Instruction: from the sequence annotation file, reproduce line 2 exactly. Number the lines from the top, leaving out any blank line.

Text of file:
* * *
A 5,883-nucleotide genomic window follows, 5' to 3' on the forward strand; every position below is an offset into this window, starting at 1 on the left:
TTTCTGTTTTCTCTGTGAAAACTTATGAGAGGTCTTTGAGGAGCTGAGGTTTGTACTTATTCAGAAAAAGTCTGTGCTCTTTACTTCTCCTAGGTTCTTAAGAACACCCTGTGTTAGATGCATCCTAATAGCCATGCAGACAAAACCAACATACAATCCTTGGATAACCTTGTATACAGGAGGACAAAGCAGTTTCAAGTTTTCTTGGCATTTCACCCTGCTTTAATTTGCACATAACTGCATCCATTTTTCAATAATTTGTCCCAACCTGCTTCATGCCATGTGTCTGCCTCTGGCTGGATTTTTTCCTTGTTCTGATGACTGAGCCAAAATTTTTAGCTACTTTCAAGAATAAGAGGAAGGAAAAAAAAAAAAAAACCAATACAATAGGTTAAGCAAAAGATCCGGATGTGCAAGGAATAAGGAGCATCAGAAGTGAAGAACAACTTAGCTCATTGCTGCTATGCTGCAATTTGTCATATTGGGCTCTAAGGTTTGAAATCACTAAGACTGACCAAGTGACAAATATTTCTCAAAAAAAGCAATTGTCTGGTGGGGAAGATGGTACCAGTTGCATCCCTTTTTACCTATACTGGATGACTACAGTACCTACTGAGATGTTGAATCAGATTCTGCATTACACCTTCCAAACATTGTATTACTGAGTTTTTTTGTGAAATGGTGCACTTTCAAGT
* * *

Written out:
TTTCTGTTTTCTCTGTGAAAACTTATGAGAGGTCTTTGAGGAGCTGAGGTTTGTACTTATTCAGAAAAAGTCTGTGCTCTTTACTTCTCCTAGGTTCTTAAGAACACCCTGTGTTAGATGCATCCTAATAGCCATGCAGACAAAACCAACATACAATCCTTGGATAACCTTGTATACAGGAGGACAAAGCAGTTTCAAGTTTTCTTGGCATTTCACCCTGCTTTAATTTGCACATAACTGCATCCATTTTTCAATAATTTGTCCCAACCTGCTTCATGCCATGTGTCTGCCTCTGGCTGGATTTTTTCCTTGTTCTGATGACTGAGCCAAAATTTTTAGCTACTTTCAAGAATAAGAGGAAGGAAAAAAAAAAAAAAACCAATACAATAGGTTAAGCAAAAGATCCGGATGTGCAAGGAATAAGGAGCATCAGAAGTGAAGAACAACTTAGCTCATTGCTGCTATGCTGCAATTTGTCATATTGGGCTCTAAGGTTTGAAATCACTAAGACTGACCAAGTGACAAATATTTCTCAAAAAAAGCAATTGTCTGGTGGGGAAGATGGTACCAGTTGCATCCCTTTTTACCTATACTGGATGACTACAGTACCTACTGAGATGTTGAATCAGATTCTGCATTACACCTTCCAAACATTGTATTACTGAGTTTTTTTGTGAAATGGTGCACTTTCAAGT